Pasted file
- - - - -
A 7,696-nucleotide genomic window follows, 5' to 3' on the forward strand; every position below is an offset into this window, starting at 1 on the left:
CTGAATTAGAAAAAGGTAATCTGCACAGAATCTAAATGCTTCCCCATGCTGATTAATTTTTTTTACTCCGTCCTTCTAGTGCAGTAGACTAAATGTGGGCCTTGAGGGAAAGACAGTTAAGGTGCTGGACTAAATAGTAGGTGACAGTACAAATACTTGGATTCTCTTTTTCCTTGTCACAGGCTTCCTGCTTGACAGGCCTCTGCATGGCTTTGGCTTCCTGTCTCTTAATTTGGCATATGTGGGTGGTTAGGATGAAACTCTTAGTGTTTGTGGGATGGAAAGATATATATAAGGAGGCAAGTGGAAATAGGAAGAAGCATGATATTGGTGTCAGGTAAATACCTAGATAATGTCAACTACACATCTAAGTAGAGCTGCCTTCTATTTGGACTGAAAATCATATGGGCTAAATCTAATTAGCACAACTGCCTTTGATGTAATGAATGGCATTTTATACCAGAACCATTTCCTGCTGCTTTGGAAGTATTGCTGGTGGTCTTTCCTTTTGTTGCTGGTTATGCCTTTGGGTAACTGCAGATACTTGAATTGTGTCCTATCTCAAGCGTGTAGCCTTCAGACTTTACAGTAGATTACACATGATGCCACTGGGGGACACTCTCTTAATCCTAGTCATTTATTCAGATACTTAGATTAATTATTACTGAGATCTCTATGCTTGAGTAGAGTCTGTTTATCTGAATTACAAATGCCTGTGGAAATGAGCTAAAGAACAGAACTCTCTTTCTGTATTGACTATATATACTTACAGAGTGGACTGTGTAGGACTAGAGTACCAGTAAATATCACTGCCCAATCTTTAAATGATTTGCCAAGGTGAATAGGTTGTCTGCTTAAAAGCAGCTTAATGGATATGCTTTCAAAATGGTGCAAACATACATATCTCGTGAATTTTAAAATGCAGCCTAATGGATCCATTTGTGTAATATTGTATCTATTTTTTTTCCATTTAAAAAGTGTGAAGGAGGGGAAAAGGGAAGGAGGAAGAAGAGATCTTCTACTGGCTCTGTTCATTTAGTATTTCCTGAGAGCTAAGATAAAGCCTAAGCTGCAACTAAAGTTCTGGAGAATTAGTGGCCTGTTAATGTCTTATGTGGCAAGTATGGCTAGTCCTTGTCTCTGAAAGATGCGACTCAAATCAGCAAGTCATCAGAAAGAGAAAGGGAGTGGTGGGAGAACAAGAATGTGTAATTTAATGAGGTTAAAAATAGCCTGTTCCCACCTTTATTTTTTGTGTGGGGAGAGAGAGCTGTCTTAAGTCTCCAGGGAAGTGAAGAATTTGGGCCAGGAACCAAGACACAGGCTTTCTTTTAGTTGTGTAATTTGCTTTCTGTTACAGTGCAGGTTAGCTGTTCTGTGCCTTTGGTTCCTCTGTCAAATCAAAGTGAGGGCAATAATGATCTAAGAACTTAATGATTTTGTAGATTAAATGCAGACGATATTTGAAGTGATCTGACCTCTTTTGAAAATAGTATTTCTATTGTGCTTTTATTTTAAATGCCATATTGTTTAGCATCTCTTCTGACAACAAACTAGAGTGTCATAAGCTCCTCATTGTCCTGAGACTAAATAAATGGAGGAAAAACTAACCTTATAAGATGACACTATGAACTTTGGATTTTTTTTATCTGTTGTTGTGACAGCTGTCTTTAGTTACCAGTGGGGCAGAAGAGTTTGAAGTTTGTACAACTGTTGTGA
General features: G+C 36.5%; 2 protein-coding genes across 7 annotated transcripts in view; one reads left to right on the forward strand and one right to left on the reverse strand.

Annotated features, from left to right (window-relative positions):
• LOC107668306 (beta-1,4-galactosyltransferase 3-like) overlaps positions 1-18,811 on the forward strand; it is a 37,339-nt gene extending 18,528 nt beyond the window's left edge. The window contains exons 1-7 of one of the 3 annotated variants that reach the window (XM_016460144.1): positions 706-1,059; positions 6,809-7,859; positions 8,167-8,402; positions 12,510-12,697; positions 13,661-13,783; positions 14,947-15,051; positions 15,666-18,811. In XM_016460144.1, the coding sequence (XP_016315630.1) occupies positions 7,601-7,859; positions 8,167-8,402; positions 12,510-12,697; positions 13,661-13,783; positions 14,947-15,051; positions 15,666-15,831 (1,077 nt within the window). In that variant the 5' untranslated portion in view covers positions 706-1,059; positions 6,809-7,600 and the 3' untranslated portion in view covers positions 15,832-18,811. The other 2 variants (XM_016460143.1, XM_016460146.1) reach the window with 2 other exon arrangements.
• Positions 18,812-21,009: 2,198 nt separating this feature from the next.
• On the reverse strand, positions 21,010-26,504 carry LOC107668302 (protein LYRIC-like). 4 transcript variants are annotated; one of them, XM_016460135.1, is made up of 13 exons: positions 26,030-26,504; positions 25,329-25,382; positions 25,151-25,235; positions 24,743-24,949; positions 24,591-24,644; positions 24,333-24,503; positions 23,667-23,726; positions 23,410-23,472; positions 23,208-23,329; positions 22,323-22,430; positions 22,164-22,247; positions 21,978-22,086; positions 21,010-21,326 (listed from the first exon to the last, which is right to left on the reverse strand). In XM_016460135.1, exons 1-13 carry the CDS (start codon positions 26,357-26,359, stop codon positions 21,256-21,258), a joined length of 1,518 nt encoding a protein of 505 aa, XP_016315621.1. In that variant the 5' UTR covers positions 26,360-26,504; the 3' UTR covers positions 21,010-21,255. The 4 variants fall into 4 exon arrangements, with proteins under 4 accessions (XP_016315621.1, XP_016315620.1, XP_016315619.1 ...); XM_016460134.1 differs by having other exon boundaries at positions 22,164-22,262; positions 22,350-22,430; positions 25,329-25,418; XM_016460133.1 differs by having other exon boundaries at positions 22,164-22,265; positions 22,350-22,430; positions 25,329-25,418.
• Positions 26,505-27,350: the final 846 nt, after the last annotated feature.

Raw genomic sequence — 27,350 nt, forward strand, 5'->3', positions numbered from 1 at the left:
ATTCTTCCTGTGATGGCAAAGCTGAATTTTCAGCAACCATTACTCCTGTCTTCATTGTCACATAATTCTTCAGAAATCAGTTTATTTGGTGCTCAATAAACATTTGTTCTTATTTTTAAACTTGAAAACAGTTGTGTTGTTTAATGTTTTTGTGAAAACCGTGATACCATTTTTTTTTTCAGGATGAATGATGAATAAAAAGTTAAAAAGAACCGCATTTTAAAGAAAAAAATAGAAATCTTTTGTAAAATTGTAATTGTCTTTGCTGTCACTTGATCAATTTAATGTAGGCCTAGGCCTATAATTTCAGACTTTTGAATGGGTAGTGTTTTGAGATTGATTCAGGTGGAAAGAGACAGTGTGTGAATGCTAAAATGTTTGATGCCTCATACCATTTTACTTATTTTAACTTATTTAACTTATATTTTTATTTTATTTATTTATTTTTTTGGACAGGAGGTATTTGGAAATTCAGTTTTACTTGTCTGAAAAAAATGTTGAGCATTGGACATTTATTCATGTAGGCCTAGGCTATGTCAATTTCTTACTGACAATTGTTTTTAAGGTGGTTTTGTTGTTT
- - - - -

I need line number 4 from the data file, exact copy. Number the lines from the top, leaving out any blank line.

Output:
Annotated features, from left to right (window-relative positions):